James G. Carr sat on the FISA court after 9/11. He understands the processes at work and recommends the creation of what can only be described as a cadre of secret public defenders. Carr’s response is a good intervention, but his starting premise assumes that the court itself should exist. I’m going to leave that alone since the court does exist and I’m not strong enough on US constitutional issues to suggest adequate reasons to dissasemble FISA.
Moving on to the court itself, however, one of the core problems Carr identifies is the low standard of probable cause in the FISA system. And yet he does not suggest that the test should be strengthened. Which I find surprising given the observation that:
In an ordinary criminal case, the adversarial process assures legal representation of the defendant. Clearly, in top-secret cases involving potential surveillance targets, a lawyer cannot, in the conventional sense, represent the target.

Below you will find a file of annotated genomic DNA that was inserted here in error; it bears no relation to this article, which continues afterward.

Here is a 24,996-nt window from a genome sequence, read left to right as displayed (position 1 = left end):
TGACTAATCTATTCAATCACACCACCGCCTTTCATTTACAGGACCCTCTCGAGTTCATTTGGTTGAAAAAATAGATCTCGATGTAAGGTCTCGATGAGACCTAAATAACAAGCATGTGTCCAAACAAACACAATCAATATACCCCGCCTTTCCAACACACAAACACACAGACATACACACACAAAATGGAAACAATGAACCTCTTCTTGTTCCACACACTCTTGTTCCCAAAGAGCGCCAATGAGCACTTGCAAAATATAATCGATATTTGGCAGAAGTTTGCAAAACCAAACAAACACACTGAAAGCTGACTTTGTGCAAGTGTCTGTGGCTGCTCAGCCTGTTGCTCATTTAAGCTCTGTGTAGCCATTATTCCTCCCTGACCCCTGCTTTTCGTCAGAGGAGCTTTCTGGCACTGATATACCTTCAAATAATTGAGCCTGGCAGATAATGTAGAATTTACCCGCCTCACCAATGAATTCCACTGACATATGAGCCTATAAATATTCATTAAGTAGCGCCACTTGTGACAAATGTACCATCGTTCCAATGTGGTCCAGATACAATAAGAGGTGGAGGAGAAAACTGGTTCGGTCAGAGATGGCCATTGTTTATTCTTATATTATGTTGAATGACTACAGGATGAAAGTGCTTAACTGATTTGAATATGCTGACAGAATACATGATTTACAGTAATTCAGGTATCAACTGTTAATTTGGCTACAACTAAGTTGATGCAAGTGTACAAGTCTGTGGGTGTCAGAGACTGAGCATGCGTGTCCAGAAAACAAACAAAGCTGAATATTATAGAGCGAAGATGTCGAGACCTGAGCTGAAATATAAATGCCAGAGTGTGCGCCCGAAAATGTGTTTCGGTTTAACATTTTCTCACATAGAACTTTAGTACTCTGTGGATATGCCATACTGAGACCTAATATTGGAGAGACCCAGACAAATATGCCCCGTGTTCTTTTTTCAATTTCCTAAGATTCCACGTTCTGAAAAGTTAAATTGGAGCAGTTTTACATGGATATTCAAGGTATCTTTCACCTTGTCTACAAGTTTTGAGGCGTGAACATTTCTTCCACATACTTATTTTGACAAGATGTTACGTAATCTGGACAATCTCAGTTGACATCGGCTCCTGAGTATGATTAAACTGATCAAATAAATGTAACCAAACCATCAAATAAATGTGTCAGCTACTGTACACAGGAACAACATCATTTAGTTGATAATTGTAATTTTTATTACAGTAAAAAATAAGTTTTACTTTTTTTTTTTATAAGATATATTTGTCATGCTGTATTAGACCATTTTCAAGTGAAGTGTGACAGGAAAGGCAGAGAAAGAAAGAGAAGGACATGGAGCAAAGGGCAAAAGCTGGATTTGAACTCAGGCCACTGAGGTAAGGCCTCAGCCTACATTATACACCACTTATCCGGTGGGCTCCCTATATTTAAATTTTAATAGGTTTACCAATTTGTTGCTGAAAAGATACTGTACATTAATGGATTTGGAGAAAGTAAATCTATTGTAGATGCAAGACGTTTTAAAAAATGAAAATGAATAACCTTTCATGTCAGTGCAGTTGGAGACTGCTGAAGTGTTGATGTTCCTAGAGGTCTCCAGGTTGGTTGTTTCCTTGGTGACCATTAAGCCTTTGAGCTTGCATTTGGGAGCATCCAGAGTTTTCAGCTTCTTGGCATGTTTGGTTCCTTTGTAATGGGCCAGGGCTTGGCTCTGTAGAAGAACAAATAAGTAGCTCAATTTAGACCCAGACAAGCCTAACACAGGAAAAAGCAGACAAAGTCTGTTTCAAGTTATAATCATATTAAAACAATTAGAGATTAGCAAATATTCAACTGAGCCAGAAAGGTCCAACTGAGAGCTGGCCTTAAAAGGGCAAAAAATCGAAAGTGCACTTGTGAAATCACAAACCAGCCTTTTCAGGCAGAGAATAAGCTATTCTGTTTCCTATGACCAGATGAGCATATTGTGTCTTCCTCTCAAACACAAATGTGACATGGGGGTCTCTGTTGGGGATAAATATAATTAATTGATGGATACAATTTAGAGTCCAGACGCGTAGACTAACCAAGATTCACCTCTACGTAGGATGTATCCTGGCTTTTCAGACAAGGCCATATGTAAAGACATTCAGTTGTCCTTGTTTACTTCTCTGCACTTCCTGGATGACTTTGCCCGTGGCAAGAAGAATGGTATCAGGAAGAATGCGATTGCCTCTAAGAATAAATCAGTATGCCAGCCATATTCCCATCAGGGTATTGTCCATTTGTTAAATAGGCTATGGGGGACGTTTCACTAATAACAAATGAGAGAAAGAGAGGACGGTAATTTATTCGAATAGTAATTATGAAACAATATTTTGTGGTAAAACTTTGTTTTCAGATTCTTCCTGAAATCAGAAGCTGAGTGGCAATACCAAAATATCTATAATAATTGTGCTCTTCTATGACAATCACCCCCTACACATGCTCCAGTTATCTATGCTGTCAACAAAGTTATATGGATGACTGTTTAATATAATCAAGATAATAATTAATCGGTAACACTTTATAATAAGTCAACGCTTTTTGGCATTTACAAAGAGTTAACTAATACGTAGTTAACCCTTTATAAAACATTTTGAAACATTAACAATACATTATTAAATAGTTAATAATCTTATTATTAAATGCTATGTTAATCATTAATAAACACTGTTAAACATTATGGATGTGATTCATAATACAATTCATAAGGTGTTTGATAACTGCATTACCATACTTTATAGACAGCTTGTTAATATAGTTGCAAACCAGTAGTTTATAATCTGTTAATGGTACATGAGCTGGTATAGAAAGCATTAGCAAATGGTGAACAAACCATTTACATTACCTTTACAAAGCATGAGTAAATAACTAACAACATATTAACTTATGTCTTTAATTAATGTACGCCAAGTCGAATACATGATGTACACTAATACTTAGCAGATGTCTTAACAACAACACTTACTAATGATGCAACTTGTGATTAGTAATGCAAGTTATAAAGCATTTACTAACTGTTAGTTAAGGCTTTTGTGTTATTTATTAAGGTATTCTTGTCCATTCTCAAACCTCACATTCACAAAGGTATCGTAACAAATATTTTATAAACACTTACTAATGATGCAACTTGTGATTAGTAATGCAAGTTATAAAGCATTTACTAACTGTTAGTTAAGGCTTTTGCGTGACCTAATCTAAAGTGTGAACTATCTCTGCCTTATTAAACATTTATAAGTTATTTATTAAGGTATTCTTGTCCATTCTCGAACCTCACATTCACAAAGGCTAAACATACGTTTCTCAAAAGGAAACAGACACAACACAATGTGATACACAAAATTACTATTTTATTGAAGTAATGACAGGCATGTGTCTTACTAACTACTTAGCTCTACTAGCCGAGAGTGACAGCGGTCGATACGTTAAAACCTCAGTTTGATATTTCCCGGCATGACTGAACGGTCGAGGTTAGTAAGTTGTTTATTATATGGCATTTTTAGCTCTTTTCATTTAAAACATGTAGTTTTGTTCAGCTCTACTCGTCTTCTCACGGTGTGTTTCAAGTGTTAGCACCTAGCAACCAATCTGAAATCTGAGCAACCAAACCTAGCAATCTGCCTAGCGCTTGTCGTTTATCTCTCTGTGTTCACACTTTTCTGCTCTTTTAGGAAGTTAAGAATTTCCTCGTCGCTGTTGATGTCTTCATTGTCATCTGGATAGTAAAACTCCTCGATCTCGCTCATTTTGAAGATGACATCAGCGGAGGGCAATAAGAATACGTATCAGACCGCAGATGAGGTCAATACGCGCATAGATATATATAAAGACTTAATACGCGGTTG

The lack of conventional rights suggests that a stronger set of prohibitions protecting a potential target (note the language – not a defendant, a target) is needed.
Carr also notes that at the moment the only party who can appeal a FISA ruling is the governement, there is no mechanism for the target to appeal the ruling of the court. Lawyers assigned to FISA to specifically argue against applications and appeal them when an application is granted would go some way towards protecting the rights of American citizens – even if it does nothing for the rest of us.
Worth a read.